Women and minorities face barriers to clinical trials

June 1, 2012 By Laura Kennedy, Health Behavior News Service

Physicians have great influence over whether minorities and women participate in cancer clinical trials, according to a new literature review.

Women and minorities experience disproportionately high rates of cancer in the United States, yet they are typically under-represented in clinical trials, according to the review in the latest issue of Ethnicity & Disease. Reversing this trend is an important goal of the National Cancer Institute, because study participation is associated with increased survival time and appears to provide both psychological and emotional benefits.

In the report, author Geri L. Schmotzer, Ph.D., of New Mexico State University’s School of Nursing reviewed 22 studies focusing on clinical trial participation and recruitment in under-represented groups including , ethnic and racial minorities, elderly and/or rural , and individuals of low socioeconomic status. She discovered that there are more barriers to participation, both related to the patients themselves and to their physicians, than facilitators.

Among the patient-related barriers for women and minority patients was a reported mistrust of medical researchers and their sponsoring agencies. Other significant barriers include logistical issues such as the time, transportation and expense required for extra study-related clinic visits. “If there were times other than 8 to 5 that people could go to the office and be a part of a research study, that would encourage more participation,” said Schmotzer.

“We need to be more cognizant of the importance of practical barriers and find ways to address and reduce them,” agrees David S. Wendler, Ph.D., an expert on research ethics at the National Institutes of Health Clinical Center. “These likely are more significant than the often-discussed issues of trust and historic abuses.”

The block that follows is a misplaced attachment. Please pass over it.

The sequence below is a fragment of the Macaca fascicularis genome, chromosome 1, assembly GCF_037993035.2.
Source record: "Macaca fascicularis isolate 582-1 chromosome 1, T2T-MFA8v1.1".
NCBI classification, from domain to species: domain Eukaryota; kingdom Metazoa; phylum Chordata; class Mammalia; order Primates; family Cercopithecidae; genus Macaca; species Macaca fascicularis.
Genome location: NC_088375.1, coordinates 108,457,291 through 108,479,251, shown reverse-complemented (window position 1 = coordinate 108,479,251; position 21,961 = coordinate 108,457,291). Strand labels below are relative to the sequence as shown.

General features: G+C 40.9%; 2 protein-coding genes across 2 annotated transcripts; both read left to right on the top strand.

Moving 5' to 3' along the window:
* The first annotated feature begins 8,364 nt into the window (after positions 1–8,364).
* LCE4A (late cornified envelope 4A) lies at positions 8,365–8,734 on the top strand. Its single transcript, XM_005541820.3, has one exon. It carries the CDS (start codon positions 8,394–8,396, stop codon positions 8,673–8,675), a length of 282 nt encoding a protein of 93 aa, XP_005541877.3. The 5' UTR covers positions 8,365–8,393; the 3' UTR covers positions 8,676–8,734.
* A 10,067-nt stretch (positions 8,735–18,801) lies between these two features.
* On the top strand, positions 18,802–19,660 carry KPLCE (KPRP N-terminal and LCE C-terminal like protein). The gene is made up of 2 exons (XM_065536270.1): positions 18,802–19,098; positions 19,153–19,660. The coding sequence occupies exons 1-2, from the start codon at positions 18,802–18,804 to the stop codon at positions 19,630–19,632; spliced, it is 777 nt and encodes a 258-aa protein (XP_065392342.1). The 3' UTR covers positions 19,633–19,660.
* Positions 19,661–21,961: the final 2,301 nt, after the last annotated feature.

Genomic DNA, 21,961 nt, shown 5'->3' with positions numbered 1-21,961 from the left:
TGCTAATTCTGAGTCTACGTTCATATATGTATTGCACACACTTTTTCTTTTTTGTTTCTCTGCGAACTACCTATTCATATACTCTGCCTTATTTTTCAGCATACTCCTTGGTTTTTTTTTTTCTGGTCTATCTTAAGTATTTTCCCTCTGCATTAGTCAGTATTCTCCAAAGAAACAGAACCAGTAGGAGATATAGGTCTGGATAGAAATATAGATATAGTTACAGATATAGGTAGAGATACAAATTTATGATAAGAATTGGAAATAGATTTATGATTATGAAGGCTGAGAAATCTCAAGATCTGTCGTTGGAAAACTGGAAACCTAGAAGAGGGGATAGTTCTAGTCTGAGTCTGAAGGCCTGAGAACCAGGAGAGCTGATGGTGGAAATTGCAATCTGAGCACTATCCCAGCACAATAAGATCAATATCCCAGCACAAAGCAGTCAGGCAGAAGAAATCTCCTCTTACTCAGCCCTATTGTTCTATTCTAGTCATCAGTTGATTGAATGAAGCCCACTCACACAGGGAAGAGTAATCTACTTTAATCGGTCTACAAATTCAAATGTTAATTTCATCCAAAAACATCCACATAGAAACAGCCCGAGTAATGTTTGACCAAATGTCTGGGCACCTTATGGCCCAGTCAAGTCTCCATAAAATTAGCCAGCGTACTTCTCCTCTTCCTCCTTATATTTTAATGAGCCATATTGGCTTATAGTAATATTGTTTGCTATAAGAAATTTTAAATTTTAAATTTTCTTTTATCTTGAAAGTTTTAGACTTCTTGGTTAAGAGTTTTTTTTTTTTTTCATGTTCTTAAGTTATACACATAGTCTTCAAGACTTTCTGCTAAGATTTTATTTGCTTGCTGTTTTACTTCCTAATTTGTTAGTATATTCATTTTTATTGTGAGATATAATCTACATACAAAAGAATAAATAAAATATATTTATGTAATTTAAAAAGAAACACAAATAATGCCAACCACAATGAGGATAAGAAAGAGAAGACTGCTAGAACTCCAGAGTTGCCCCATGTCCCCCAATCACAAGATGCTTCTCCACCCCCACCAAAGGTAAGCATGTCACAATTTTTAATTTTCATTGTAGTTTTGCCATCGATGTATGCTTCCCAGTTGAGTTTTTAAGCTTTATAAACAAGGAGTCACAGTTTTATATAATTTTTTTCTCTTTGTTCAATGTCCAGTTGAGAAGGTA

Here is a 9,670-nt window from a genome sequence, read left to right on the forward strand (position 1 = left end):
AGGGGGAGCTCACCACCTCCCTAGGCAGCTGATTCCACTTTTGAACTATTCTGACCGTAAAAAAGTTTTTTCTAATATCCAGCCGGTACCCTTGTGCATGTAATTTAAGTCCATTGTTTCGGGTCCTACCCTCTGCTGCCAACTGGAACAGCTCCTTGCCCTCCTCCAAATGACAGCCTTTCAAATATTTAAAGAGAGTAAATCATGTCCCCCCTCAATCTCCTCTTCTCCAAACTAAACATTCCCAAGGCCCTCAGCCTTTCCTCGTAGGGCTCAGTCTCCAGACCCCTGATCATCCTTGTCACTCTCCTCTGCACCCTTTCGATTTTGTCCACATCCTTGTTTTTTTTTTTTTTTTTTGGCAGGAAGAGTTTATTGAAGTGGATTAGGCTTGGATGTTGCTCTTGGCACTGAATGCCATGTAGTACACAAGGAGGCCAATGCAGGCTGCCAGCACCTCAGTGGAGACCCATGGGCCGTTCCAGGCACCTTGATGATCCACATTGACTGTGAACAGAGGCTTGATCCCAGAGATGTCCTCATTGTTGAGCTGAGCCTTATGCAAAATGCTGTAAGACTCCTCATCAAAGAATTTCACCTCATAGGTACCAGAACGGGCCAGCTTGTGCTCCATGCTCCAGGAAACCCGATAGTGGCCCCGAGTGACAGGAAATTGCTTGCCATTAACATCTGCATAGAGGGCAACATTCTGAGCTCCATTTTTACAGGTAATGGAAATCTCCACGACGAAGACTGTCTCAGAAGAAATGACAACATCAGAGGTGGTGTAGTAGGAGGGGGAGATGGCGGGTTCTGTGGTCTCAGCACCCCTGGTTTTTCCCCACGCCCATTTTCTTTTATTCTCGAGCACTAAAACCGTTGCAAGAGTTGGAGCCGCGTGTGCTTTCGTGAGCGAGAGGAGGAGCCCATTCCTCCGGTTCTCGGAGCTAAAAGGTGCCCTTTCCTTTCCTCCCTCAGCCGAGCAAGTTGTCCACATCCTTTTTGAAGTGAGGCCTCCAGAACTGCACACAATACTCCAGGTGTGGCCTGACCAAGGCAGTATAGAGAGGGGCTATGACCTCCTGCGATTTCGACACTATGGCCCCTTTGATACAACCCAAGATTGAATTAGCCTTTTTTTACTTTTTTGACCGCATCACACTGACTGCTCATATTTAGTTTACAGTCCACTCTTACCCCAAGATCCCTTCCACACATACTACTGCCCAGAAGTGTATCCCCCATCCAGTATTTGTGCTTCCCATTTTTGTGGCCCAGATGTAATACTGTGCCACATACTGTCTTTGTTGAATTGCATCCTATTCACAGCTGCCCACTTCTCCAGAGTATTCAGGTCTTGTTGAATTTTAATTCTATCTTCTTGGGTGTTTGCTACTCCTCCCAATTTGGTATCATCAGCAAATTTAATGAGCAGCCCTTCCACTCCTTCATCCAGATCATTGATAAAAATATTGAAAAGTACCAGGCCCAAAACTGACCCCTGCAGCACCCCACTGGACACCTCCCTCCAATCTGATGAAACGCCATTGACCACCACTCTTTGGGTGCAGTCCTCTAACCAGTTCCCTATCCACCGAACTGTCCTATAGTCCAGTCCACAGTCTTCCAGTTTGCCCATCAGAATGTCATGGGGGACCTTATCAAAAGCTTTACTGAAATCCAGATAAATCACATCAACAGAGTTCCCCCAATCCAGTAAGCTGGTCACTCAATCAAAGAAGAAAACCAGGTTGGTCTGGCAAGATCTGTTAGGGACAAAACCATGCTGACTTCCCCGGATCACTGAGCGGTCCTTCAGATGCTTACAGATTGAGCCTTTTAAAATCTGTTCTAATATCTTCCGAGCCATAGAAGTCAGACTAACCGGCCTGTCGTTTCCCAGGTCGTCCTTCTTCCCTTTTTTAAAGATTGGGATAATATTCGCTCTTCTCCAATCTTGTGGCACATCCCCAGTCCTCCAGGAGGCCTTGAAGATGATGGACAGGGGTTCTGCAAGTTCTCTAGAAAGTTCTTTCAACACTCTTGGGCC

Among the reasons offered by physicians for not recruiting more patients for was a lack of awareness about available trials. A more troubling finding was that many physicians engage in a form of “triage,” in which they offer study participation to some patients but not to others. They may base this selection process — perhaps unintentionally — on their beliefs regarding the patient’s preferences, anticipated logistical problems, or assumptions about the patient’s ability to understand or comply with study requirements.

“A lot of times the physician makes the decision for the patient prior to even asking the patient,” says Schmotzer. “The failure of a physician to offer a trial due to prior patient triage is inappropriate,” she states in the report.

These findings suggest that more research is needed to understand why may refrain from offering research participation to women and minorities.

Explore further: Patient navigators might reduce disparities in cancer care

More information: Schmotzer, G. 2012. Barriers and facilitators to participation of minorities in clinical trials Ethnicity & Disease, Volume 22, Spring 2012